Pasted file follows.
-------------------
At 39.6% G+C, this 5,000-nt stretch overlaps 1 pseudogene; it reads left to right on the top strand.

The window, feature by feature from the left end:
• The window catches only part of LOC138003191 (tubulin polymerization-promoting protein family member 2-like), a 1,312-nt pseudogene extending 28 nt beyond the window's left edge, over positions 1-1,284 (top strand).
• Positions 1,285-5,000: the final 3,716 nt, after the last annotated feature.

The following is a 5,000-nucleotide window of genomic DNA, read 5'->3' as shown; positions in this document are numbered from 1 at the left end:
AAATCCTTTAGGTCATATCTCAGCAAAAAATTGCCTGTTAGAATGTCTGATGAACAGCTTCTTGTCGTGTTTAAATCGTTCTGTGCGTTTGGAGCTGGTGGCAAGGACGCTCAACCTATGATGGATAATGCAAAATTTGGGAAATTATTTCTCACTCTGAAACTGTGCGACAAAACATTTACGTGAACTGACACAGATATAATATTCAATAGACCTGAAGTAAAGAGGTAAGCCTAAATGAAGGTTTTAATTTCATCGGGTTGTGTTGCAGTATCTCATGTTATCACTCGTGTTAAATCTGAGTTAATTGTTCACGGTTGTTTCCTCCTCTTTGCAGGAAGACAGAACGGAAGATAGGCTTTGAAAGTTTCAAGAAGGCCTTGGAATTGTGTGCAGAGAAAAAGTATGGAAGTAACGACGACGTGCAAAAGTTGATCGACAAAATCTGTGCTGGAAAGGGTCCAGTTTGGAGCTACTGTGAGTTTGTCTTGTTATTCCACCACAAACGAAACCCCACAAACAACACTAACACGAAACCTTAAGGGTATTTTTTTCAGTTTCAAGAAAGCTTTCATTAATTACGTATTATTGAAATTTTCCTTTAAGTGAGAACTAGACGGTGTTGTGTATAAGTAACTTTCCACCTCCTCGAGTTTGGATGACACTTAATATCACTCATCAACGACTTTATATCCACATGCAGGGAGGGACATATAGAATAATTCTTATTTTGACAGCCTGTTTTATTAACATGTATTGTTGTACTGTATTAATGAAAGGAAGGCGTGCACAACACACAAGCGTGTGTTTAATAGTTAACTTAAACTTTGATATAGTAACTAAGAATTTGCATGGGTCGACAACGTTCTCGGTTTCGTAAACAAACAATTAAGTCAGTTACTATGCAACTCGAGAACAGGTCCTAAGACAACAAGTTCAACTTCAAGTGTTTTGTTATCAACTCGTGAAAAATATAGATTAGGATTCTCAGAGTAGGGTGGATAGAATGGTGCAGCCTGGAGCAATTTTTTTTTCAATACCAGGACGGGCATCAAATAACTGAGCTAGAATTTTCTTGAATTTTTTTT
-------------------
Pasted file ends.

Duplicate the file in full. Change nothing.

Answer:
At 39.6% G+C, this 5,000-nt stretch overlaps 1 pseudogene; it reads left to right on the top strand.

The window, feature by feature from the left end:
• The window catches only part of LOC138003191 (tubulin polymerization-promoting protein family member 2-like), a 1,312-nt pseudogene extending 28 nt beyond the window's left edge, over positions 1-1,284 (top strand).
• Positions 1,285-5,000: the final 3,716 nt, after the last annotated feature.

The following is a 5,000-nucleotide window of genomic DNA, read 5'->3' as shown; positions in this document are numbered from 1 at the left end:
AAATCCTTTAGGTCATATCTCAGCAAAAAATTGCCTGTTAGAATGTCTGATGAACAGCTTCTTGTCGTGTTTAAATCGTTCTGTGCGTTTGGAGCTGGTGGCAAGGACGCTCAACCTATGATGGATAATGCAAAATTTGGGAAATTATTTCTCACTCTGAAACTGTGCGACAAAACATTTACGTGAACTGACACAGATATAATATTCAATAGACCTGAAGTAAAGAGGTAAGCCTAAATGAAGGTTTTAATTTCATCGGGTTGTGTTGCAGTATCTCATGTTATCACTCGTGTTAAATCTGAGTTAATTGTTCACGGTTGTTTCCTCCTCTTTGCAGGAAGACAGAACGGAAGATAGGCTTTGAAAGTTTCAAGAAGGCCTTGGAATTGTGTGCAGAGAAAAAGTATGGAAGTAACGACGACGTGCAAAAGTTGATCGACAAAATCTGTGCTGGAAAGGGTCCAGTTTGGAGCTACTGTGAGTTTGTCTTGTTATTCCACCACAAACGAAACCCCACAAACAACACTAACACGAAACCTTAAGGGTATTTTTTTCAGTTTCAAGAAAGCTTTCATTAATTACGTATTATTGAAATTTTCCTTTAAGTGAGAACTAGACGGTGTTGTGTATAAGTAACTTTCCACCTCCTCGAGTTTGGATGACACTTAATATCACTCATCAACGACTTTATATCCACATGCAGGGAGGGACATATAGAATAATTCTTATTTTGACAGCCTGTTTTATTAACATGTATTGTTGTACTGTATTAATGAAAGGAAGGCGTGCACAACACACAAGCGTGTGTTTAATAGTTAACTTAAACTTTGATATAGTAACTAAGAATTTGCATGGGTCGACAACGTTCTCGGTTTCGTAAACAAACAATTAAGTCAGTTACTATGCAACTCGAGAACAGGTCCTAAGACAACAAGTTCAACTTCAAGTGTTTTGTTATCAACTCGTGAAAAATATAGATTAGGATTCTCAGAGTAGGGTGGATAGAATGGTGCAGCCTGGAGCAATTTTTTTTTCAATACCAGGACGGGCATCAAATAACTGAGCTAGAATTTTCTTGAATTTTTTTT